> I'm looking though a book I just purchased ("Sharp" by Nigel Parry) and I was
> thinking how amazing the B&W pictures look. So I was wondering what type of
> printing do high quality book makers use to make their books and why hasn't
> that technology trickled down to an Epson printer price range (5k to $700
> depending on size). The pictures in the books look better than any B&W
> darkroom print I've ever done.
It's called offset lithography. Plates are made from the original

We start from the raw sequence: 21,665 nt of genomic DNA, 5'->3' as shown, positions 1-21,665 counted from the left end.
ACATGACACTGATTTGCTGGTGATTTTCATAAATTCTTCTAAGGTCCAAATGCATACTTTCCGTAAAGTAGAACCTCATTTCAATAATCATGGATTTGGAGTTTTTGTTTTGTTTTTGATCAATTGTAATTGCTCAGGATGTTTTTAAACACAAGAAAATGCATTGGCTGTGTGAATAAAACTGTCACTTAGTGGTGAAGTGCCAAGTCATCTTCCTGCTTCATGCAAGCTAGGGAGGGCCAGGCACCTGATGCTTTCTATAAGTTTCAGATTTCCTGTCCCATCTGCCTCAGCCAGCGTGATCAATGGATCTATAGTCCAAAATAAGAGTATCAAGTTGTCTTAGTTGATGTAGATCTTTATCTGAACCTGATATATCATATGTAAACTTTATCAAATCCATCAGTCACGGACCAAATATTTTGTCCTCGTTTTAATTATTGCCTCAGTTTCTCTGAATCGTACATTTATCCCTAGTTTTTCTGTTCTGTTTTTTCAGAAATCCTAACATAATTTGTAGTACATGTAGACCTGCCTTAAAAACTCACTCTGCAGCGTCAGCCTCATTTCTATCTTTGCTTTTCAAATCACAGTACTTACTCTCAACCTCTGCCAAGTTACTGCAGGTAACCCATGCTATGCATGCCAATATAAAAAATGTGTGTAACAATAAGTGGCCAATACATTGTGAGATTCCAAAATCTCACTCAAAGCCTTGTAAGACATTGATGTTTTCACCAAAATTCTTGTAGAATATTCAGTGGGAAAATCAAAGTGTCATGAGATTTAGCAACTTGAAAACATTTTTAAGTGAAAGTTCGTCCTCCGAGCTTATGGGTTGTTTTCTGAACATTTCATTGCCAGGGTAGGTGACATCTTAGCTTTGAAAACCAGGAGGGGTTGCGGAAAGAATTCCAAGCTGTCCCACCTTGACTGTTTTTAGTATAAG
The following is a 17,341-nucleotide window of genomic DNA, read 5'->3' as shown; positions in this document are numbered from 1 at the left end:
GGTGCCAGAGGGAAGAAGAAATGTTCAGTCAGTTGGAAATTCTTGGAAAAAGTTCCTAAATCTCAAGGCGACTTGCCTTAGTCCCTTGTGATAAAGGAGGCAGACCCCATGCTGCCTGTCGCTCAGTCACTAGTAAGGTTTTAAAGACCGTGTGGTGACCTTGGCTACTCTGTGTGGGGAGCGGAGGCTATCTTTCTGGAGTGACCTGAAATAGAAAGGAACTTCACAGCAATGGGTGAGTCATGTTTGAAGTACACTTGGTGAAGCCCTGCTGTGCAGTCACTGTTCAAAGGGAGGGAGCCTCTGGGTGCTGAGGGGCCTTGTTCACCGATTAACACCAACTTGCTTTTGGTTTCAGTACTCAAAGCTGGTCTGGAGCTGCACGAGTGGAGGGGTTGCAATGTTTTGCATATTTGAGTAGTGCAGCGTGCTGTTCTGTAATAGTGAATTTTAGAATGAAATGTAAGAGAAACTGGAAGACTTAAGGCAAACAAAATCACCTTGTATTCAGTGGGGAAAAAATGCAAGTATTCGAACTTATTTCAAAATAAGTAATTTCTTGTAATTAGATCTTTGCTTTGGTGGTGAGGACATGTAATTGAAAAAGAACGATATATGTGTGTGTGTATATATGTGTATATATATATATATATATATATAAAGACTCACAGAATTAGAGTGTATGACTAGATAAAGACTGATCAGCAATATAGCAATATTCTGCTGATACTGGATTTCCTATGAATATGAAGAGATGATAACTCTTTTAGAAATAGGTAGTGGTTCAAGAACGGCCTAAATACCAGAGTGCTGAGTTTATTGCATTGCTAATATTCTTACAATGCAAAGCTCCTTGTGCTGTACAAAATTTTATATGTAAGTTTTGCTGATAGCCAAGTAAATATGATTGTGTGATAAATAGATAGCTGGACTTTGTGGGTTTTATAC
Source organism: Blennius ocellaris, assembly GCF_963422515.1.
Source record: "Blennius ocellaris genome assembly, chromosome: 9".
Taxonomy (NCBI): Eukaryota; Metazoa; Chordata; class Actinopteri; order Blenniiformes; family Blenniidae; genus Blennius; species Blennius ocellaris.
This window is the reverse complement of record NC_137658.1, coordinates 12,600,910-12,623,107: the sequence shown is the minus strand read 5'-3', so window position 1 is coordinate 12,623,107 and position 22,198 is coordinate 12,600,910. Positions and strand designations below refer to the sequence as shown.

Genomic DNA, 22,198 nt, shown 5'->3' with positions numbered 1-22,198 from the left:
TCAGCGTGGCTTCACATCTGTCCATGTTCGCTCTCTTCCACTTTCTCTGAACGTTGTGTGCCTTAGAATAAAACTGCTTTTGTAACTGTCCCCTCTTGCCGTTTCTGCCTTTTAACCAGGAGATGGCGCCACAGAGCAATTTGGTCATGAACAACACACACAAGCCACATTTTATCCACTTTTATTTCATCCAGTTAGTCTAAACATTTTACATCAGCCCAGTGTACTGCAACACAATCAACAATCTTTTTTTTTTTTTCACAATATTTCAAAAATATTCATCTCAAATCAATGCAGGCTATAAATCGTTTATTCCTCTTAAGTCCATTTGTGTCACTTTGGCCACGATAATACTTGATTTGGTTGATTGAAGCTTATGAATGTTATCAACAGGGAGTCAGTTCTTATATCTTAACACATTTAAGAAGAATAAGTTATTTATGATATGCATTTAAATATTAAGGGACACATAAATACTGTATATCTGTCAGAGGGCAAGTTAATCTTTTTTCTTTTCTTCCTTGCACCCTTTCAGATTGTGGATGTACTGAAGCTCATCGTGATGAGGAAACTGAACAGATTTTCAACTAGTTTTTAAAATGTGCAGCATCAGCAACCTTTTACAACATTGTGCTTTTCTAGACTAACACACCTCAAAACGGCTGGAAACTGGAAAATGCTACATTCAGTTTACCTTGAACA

blacks/greys) images (in color there are plates for cyan, yellow, magenta
and black; in b&w printing there can be from 1 to 6 , which are attached to
rollers on a large press. The plates are inked as they turn by rollers that
pass through an ink tray, and the plates then offset their image onto paper
which is passed through the press. It's completely unrelated to inkjet
printing, and is most useful for printing large runs. The amount of ink put
down on the paper in offset printing is typically small, and the inks are
not necessarily archival. Ever seen a poster that has hung in a sunny spot
for a while?